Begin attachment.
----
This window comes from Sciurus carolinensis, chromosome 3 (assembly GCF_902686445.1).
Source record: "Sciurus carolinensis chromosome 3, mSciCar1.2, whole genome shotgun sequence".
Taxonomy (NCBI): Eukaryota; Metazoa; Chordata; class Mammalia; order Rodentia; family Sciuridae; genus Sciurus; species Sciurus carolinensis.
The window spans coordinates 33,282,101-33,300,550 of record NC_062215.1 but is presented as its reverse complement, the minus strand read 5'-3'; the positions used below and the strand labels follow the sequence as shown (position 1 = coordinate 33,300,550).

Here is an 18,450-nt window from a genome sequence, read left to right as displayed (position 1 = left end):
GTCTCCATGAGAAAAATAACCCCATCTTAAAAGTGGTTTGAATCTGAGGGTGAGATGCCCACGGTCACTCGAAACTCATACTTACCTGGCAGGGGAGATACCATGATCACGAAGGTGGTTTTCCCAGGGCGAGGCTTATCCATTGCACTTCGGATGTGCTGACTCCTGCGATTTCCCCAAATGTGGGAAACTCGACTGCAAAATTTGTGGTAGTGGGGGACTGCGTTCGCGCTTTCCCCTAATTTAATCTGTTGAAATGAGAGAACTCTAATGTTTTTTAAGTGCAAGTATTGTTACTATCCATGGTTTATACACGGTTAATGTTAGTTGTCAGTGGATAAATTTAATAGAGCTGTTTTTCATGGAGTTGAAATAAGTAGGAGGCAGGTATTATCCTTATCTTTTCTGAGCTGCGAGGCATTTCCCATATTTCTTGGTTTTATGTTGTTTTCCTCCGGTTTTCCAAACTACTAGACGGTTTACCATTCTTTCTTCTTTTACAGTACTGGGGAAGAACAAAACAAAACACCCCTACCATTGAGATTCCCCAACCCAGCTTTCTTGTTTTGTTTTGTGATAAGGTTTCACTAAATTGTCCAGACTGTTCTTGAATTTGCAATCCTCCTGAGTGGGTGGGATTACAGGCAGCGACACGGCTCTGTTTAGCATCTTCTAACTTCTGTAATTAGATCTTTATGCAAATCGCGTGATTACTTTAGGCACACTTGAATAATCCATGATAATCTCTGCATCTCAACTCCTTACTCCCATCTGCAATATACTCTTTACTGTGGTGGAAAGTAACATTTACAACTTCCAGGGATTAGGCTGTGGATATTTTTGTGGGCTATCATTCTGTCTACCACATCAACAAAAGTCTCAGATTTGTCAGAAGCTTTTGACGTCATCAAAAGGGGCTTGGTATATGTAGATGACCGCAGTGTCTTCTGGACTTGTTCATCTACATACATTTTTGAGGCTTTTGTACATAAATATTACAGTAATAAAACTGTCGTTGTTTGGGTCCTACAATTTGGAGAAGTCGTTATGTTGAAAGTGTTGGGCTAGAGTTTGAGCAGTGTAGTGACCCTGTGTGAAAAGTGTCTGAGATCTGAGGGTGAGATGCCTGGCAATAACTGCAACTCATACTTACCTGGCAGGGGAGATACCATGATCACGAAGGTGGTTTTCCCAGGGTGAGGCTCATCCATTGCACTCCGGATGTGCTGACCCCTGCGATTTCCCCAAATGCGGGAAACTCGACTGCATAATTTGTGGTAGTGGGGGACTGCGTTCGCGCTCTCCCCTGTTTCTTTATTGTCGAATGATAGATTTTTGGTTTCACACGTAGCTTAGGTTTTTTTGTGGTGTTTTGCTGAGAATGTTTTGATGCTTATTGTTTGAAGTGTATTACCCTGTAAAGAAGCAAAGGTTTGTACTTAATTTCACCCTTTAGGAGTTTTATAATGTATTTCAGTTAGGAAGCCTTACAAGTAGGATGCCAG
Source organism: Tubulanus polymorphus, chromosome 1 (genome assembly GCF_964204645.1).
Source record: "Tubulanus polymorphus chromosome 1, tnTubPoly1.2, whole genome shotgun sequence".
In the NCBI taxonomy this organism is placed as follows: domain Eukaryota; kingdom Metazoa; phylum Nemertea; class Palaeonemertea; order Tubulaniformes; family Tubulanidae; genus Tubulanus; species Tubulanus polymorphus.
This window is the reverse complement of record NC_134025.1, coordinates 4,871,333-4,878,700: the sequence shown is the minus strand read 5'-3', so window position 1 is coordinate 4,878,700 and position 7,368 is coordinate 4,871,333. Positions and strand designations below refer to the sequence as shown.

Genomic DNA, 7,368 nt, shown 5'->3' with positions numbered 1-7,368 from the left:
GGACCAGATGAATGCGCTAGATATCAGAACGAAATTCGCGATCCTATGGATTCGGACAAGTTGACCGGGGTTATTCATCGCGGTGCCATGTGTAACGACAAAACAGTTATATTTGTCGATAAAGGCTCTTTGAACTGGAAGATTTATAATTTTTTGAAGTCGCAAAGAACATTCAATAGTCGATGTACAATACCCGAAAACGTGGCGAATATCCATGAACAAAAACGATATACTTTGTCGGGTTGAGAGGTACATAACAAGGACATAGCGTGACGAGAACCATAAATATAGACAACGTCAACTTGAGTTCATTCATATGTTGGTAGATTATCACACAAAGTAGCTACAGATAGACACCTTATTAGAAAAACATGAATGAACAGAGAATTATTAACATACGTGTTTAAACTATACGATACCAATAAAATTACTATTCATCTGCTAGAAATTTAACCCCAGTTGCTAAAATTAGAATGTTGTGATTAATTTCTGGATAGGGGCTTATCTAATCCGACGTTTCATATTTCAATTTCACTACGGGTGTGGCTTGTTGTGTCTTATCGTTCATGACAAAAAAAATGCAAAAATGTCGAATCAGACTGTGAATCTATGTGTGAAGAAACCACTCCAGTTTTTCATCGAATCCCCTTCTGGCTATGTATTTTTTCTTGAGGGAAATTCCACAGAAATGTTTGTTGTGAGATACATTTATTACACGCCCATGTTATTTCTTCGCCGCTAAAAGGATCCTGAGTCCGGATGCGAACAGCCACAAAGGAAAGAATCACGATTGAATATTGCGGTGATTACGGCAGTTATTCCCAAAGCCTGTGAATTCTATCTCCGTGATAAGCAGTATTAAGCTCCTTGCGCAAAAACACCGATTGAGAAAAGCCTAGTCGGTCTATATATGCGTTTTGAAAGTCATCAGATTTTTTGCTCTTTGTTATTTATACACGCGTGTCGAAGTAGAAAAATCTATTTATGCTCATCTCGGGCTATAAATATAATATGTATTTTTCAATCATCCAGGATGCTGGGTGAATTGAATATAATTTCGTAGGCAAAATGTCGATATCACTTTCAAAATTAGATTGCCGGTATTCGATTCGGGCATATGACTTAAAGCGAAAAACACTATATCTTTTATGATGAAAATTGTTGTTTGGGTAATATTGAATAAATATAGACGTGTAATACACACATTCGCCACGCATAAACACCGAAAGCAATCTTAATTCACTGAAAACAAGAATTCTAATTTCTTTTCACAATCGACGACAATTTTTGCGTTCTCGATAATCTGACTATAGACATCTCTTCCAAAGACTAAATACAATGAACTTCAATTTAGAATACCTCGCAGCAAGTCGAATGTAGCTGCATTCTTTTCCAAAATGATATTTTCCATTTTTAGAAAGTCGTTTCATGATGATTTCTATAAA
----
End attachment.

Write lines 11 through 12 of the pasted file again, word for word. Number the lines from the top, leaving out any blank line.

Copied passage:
Genomic DNA, 7,368 nt, shown 5'->3' with positions numbered 1-7,368 from the left:
GGACCAGATGAATGCGCTAGATATCAGAACGAAATTCGCGATCCTATGGATTCGGACAAGTTGACCGGGGTTATTCATCGCGGTGCCATGTGTAACGACAAAACAGTTATATTTGTCGATAAAGGCTCTTTGAACTGGAAGATTTATAATTTTTTGAAGTCGCAAAGAACATTCAATAGTCGATGTACAATACCCGAAAACGTGGCGAATATCCATGAACAAAAACGATATACTTTGTCGGGTTGAGAGGTACATAACAAGGACATAGCGTGACGAGAACCATAAATATAGACAACGTCAACTTGAGTTCATTCATATGTTGGTAGATTATCACACAAAGTAGCTACAGATAGACACCTTATTAGAAAAACATGAATGAACAGAGAATTATTAACATACGTGTTTAAACTATACGATACCAATAAAATTACTATTCATCTGCTAGAAATTTAACCCCAGTTGCTAAAATTAGAATGTTGTGATTAATTTCTGGATAGGGGCTTATCTAATCCGACGTTTCATATTTCAATTTCACTACGGGTGTGGCTTGTTGTGTCTTATCGTTCATGACAAAAAAAATGCAAAAATGTCGAATCAGACTGTGAATCTATGTGTGAAGAAACCACTCCAGTTTTTCATCGAATCCCCTTCTGGCTATGTATTTTTTCTTGAGGGAAATTCCACAGAAATGTTTGTTGTGAGATACATTTATTACACGCCCATGTTATTTCTTCGCCGCTAAAAGGATCCTGAGTCCGGATGCGAACAGCCACAAAGGAAAGAATCACGATTGAATATTGCGGTGATTACGGCAGTTATTCCCAAAGCCTGTGAATTCTATCTCCGTGATAAGCAGTATTAAGCTCCTTGCGCAAAAACACCGATTGAGAAAAGCCTAGTCGGTCTATATATGCGTTTTGAAAGTCATCAGATTTTTTGCTCTTTGTTATTTATACACGCGTGTCGAAGTAGAAAAATCTATTTATGCTCATCTCGGGCTATAAATATAATATGTATTTTTCAATCATCCAGGATGCTGGGTGAATTGAATATAATTTCGTAGGCAAAATGTCGATATCACTTTCAAAATTAGATTGCCGGTATTCGATTCGGGCATATGACTTAAAGCGAAAAACACTATATCTTTTATGATGAAAATTGTTGTTTGGGTAATATTGAATAAATATAGACGTGTAATACACACATTCGCCACGCATAAACACCGAAAGCAATCTTAATTCACTGAAAACAAGAATTCTAATTTCTTTTCACAATCGACGACAATTTTTGCGTTCTCGATAATCTGACTATAGACATCTCTTCCAAAGACTAAATACAATGAACTTCAATTTAGAATACCTCGCAGCAAGTCGAATGTAGCTGCATTCTTTTCCAAAATGATATTTTCCATTTTTAGAAAGTCGTTTCATGATGATTTCTATAAA